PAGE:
Nothing tends to make sports fans forget a team more quickly than finishing in second place. Just ask the Colorado Rockies or the Cleveland Cavaliers. And as the Ohio State Buckeyes have learned, if you do it twice in a row, you start wishing people would forget you, instead of ridiculing and disrespecting you. Just ask the Buffalo Bills.
Such is the state of the Buckeyes entering the 2008 season. Instead of celebrating Jim Tressel as an elite coach, and noting that he won the national title a mere five and a half years ago, has played in three BCS Championship Games in the last six seasons, and is 33-3 in his last 36 regular season games, the college football media is rife with derisive cracks about the Buckeyes as...you guessed it..."the Buffalo Bills of college football."
The fact that Ohio State returns virtually intact that BCS finals team from last season, and is ranked in the top three or four teams in most preseason polls, elicits yawns from a national media that does little to mask its contempt for the prospect of the Buckeyes playing in the BCS title game for a third consecutive year.
And forget the idea that the way a college football team has performed in seasons past should have little bearing on how they are perceived on the national level this year. The players are different. The schedules start over. But it has become the received wisdom that Ohio State doesn't belong on the same field with the elite SEC programs, and that come January, college football's interests might be best served by giving the national fan base someone to watch besides the guys in Scarlet and Gray for a change. (Two BCS drubbings will do that for your program.)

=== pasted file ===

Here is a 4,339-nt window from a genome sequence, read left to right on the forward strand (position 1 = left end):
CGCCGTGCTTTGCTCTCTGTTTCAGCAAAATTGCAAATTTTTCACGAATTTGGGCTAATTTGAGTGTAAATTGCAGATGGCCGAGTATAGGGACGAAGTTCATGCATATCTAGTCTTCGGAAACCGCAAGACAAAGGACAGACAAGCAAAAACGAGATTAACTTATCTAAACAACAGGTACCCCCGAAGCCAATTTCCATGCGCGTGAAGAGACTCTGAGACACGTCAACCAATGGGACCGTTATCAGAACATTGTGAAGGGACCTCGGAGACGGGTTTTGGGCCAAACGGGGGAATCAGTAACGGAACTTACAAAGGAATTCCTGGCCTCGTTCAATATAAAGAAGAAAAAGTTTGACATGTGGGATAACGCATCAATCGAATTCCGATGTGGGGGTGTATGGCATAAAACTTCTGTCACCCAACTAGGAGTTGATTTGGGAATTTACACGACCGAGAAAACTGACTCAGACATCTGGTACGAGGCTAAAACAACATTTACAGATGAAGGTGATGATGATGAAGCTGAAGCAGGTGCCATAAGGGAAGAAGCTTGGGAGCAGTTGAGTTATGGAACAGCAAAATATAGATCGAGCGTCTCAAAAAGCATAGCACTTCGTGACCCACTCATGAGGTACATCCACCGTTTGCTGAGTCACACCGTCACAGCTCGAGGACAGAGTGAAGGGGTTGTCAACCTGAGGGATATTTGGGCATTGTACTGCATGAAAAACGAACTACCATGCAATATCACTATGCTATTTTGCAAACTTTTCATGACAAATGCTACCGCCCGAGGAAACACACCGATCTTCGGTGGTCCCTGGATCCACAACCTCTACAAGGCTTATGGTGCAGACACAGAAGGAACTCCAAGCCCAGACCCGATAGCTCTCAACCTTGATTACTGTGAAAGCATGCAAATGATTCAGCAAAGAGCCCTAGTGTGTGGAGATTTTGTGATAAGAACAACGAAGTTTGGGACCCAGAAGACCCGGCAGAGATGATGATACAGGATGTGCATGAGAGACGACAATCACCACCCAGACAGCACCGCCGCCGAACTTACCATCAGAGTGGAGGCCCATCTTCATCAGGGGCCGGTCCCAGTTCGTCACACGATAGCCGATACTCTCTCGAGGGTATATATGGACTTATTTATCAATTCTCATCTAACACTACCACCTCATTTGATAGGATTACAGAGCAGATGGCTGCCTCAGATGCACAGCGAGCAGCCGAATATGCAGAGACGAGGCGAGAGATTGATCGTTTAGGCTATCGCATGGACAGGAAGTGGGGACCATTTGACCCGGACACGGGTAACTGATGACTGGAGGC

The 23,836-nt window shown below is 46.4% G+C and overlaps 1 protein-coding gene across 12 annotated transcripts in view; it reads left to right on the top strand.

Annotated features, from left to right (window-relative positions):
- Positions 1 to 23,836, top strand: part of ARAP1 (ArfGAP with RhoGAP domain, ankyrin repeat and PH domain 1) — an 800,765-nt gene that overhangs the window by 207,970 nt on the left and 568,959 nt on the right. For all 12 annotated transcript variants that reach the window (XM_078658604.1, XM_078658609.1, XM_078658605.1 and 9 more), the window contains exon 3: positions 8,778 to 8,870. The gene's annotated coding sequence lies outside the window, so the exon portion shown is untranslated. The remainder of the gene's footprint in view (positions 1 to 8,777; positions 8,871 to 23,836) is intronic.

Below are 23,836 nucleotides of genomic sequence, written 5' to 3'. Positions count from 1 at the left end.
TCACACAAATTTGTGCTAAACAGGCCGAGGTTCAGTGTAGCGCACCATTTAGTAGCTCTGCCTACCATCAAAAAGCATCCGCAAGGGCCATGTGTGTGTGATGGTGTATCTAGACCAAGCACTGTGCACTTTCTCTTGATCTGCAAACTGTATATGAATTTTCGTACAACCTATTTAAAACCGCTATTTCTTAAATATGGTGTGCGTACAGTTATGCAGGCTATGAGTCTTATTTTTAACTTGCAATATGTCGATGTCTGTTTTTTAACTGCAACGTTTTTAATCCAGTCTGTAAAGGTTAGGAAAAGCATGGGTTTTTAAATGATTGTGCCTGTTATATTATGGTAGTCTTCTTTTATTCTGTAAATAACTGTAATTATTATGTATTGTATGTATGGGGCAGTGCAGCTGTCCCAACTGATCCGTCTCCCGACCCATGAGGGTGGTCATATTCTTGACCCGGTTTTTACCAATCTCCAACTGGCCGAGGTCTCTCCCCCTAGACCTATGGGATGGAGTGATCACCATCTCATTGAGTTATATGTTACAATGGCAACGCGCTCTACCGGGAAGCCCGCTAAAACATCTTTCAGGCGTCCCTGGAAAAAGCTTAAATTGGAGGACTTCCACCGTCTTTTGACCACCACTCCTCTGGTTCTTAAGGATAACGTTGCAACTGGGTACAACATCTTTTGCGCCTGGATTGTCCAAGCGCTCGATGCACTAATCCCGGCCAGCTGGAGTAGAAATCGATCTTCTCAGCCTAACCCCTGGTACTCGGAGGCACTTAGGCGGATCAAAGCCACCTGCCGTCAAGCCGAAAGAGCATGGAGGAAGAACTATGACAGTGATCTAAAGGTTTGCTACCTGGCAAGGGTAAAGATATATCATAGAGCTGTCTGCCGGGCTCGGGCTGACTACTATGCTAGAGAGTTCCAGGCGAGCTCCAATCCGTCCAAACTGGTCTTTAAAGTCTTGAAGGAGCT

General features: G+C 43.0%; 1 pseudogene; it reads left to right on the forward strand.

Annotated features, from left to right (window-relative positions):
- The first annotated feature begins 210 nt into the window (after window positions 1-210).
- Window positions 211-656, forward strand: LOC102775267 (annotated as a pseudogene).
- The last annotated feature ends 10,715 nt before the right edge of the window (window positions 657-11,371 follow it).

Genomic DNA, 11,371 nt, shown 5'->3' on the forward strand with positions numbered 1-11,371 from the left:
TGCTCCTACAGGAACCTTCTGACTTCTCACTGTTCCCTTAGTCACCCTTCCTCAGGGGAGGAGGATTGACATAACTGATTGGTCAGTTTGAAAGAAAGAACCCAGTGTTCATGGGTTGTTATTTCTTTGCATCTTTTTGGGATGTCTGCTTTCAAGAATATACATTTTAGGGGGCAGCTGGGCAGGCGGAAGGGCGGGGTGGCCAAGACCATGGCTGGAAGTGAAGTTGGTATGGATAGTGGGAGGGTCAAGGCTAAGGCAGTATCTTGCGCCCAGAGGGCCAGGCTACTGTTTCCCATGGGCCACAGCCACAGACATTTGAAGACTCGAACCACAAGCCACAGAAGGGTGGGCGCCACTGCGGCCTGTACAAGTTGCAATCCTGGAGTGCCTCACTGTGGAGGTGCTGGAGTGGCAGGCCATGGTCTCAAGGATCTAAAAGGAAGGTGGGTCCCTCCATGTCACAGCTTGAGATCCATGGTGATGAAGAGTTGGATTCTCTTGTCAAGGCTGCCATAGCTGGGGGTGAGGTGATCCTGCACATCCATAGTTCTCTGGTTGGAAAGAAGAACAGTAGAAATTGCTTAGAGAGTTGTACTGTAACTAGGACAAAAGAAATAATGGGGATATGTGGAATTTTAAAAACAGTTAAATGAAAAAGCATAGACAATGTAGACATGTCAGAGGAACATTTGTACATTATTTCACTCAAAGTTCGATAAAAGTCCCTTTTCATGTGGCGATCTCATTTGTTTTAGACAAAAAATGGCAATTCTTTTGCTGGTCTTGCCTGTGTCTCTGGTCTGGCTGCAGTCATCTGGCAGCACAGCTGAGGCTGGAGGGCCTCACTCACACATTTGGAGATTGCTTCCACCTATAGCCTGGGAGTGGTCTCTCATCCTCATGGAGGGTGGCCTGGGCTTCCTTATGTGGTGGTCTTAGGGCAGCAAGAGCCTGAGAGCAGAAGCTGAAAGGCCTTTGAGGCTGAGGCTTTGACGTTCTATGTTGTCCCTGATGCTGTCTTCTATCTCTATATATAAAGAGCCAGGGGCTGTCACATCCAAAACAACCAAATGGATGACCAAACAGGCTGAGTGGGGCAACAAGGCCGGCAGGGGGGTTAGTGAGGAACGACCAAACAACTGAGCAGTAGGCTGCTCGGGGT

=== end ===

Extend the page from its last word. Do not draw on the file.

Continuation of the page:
Unless the BCS has no choice but to pick the Buckeyes.
Today's prevailing sentiment can evolve, of course, as the season goes along. But right now I'm assuming that the Bucks will have to be 12-0 after the Michigan game in order to get back to the BCS Championship. If they're not, the committee will figure out a way to have the computers spit out the names of two other schools to play for the glass football. Hell, the WAC champion will get the nod before an 11-1 Ohio State team will get in. (I exaggerate only slightly.)
So the pursuit of perfection by the team everyone seems to be tired of seeing is just one reason that fans and pundits have already circled the 13th of September on their calendars. Because that's the day the Buckeyes play the USC Trojans at the L.A. Coliseum with their season already on the line. An early season game between two traditional powers like these would be compelling even if both schools weren't ranked in the top three teams in the land. But they most likely will be. Both will be at the top of the preseason polls, and USC opens at Virginia, while OSU hosts Youngstown State and Ohio U. before they kick this one off on 9/13.
With so much on the line that day, I suggest it is permissible to look past the Penguins and the Bobcats to what the Trojans will bring to the matchup with Ohio State.
The Good News
1) USC lost their leading passer, their leading rusher, their leading receiver, their leading sacker, and their leading interceptor from the 2007 team. They return only 13 starters, and will have a fairly green starter at QB.
2) There is no Number 2 in the Good News category. Sorry. Number 1 made me feel pretty confident until I started looking closely at the 2008 Trojans.
The Bad News
1) USC will have an unbelievable defense, anchored by perhaps the best linebacker in the nation, Ray Maualuga, and his teammate Brian Cushing, both Butkus Award favorites. They have two brilliant safeties in Taylor Mays and Kevin Ellison, and excellent corners in Cary Harris and Shareece Wright. Sophomore defensive end Everson Griffen is a budding star, and the Trojans will pressure the quarterback coming off the bus. Clay Matthews (yes, he is) will be rushing off the edge from his hybrid LB-DE position. The defense will be aggressive, relentless, and well-coordinated, as they always are. Ask Chad Henne and Juice Williams.